It’s nice to see Stanley confidently calling action again after a lengthy absence (his output was famously stymied after the Island of Dr. Moreau fiasco in 1996, with his scant work since then being inconsistent and substandard), but given Cage’s Nic Cage-iness, one wonders if he took much direction at all. His reactions, or rather, his overreactions, never seem to match the matters at hand. But space mania will do that to you so here he gets a solid pass.
This beautifully shot film from writer-director Carlo Mirabella-Davis and cinematographer Katelin Arizmendi is ostensibly about Hunter Conrad (Haley Bennet) a housewife in distress. Though Swallow is not, as that descriptor might suggest, an iteration of one of those David Lynch mindfucks, nor is it your atypical genre film, some might even argue its placement on a list such as this, but what it is is an incredibly agonizing picture about emotional and mental decline set amidst a wealthy household the reeks of privilege and complacency.
Swallow certainly owes more to Todd Haynes’s Safe than it does to the body-horror hospice of David Cronenberg, but there’s shades of the Baron of Blood here in tiny ways, too. As Hunter descends into her despair and her body and mind seems to turn against her, the film becomes equal parts stylized elegance and upsettingly eerie. This disturbing arthouse psychodrama earns its unease not through gore (though numerous sequences are not for the squeamish) but by the embarrassing urges and uncontrollable drive our heroine has, suffering from pica, to consume so much that she shouldn’t. This is some powerful stuff that could have your anxiety levels at an all-time high, Swallow is also legitimately frightening and bustling with anarchic intensity.
5. Zombi Child
Provocative French filmmaker Bertrand Bonello (Nocturama) resurrects the dead, or rather the undead, for this slow-moving but deeply rewarding exploration of colonialism, slavery, and voodoo mythology, with a little teen angst added for extra zip.
A much more literate horror film than most, Bonello, ever the iconoclast, here channels Jacques Tourner, weaving an intricate, naturalistic tale that also pays tribute to such diverse genre benchmarks as Victor Halperin’s White Zombie and Wes Craven’s The Serpent and the Rainbow.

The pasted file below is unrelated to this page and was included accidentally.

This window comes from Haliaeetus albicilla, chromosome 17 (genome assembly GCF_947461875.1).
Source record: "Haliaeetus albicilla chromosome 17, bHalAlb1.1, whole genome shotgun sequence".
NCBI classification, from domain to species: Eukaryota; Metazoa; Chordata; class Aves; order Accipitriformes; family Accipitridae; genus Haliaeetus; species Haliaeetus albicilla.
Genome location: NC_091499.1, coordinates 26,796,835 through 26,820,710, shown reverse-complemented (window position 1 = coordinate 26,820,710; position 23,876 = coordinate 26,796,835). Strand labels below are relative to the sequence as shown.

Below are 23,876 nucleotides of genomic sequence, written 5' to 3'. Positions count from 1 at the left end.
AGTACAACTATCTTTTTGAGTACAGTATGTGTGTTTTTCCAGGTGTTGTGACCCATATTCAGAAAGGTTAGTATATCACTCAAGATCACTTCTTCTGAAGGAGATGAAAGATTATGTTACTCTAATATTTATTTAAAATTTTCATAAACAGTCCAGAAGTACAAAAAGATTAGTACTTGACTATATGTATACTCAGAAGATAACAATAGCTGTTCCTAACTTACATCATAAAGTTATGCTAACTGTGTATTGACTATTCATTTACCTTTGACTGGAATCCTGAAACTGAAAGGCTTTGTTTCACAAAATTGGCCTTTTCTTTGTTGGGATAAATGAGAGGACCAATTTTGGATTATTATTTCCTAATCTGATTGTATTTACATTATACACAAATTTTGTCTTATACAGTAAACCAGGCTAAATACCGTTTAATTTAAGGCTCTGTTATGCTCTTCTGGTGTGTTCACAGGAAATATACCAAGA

Bouncing around from Haiti in 1962 to Paris in the present day, Zombi Child’s main thrust is with Melissa (Wislanda Louimat), a Haitian teenager at a prestigious all-girls boarding school who harbors a family secret that her new clique of friends are keen to unriddle.
Carefully combining an outsider perspective of awesome beauty and the corporeal existence of voodoo, Zombi Child not only permeates the present, but the past as well.
4. The Vast of Night
The Vast of Night will be remembered as the astonishing directorial debut of Andrew Patterson, who illustrates again and again what a confident, resourceful, and exciting storyteller he is. Presented as an uncanny and unsettling episode of “Paradox Theater”– a fictional anthology show in the vein of the Outer Limits and the Twilight Zone — The Vast of Night is set in 1950s New Mexico, in the town of Cayuga. Teenybopper Fay (Sierra McCormick) is a switchboard operator who’s overjoyed with her new tape recorder and enjoys cracking wise and chattering endlessly with fellow teen and radio DJ, Everett (Jake Horowitz).
The pair share some suspicions about science and the future and at first it feels like they might embark on a Nancy Drew-like mystery before it becomes more apparent that the pair are more aligned with the likes of Special Agents Mulder and Scully when they intercept a signal that might have extraterrestrial origins.
Patterson’s knack for building intrigue and mounting suspense as we edge closer to revelation is part of what makes the Vast of Night such an audacious and ominous tale. The tease of anticipation is almost more thrilling than the great unveiling. This compelling, technically flashy, and frequently funny sci-fi excitation feels fresh and, as the title suggests, very vast indeed.
3. Gretel and Hansel